Buyers of Olympic condos left out in the cold

They were to be the dream new homes for thousands of Japanese people who wanted a slice of the historic Olympic buzz.

Enthusiastic buyers flocked to purchase condos that would house international athletes during the Japan Olympics.

But with the event postponed for a year, the buyers' initial excitement has turned to dread as they've had their move-in date pushed back.

Two dozen buyers of the Harumi Flag condos in central Tokyo have now started legal action against property managers and sellers, and are demanding compensation.

One buyer who spoke to Reuters wished to remain anonymous:

"Before I decided to buy this condo, I had been really indecisive about choosing from various properties in this neighbourhood, including detached houses. But eventually I made up my mind and I thought this condo was the best. Although cancellation is a possible option, I don't want to cancel it because I want to live there."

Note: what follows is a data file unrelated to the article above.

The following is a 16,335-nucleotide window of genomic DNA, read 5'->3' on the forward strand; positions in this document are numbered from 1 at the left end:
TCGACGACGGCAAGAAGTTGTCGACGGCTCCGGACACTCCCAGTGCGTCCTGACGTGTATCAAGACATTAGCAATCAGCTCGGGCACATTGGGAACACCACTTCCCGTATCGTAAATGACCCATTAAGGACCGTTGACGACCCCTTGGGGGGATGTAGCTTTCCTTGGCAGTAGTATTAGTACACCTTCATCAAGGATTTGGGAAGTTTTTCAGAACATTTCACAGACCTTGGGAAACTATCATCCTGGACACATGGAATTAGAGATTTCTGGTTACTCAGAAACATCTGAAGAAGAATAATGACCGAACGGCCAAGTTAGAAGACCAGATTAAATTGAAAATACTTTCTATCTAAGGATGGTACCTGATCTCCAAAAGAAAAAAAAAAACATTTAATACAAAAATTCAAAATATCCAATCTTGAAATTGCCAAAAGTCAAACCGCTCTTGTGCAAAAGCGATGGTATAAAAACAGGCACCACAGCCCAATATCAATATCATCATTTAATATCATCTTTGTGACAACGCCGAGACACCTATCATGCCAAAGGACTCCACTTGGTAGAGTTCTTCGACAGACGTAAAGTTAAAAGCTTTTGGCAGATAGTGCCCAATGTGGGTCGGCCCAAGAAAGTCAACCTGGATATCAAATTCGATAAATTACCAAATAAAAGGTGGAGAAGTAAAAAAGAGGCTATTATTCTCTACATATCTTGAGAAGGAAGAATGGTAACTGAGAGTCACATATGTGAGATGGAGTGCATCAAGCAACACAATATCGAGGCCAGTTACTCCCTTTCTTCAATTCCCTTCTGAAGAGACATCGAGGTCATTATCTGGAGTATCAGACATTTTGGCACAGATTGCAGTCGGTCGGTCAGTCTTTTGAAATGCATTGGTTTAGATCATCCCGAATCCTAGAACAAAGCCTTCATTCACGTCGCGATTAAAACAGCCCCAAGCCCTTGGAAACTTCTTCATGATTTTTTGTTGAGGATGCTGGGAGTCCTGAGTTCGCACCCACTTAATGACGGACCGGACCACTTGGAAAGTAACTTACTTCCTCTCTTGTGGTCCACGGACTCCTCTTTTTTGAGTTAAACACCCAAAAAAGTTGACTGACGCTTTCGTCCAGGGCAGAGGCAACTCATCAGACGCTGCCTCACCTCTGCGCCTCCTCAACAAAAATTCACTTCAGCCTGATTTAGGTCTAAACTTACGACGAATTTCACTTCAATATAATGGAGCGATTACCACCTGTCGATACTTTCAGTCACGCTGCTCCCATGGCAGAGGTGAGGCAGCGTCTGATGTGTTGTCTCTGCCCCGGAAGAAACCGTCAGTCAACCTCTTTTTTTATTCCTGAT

"I don't think the way that the seller's responding (to this issue) is appropriate. They refused to answer our questions and we're not satisfied with such a response."

The 37 year old medical researcher said the unexpected delay had ruined his plans of moving in with his partner and parents.

He added that his current two-bedroom apartment will be too small for the four of them.

Harumi Flag is one of the biggest urban renewal projects involving ten developers, including Mitsui Fudosan Residential.

The company said it was responding to individual inquiries.

Japan's government paid almost 40 million dollars to rent the buildings for a year to house the Olympic athletes.

The lease was later extended for another year until the end of 2021.

Many in Japan have qualms about hosting, with a recent survey showing that nearly 60% were against holding the games during the health crisis.

And 77% did not want foreign fans to attend.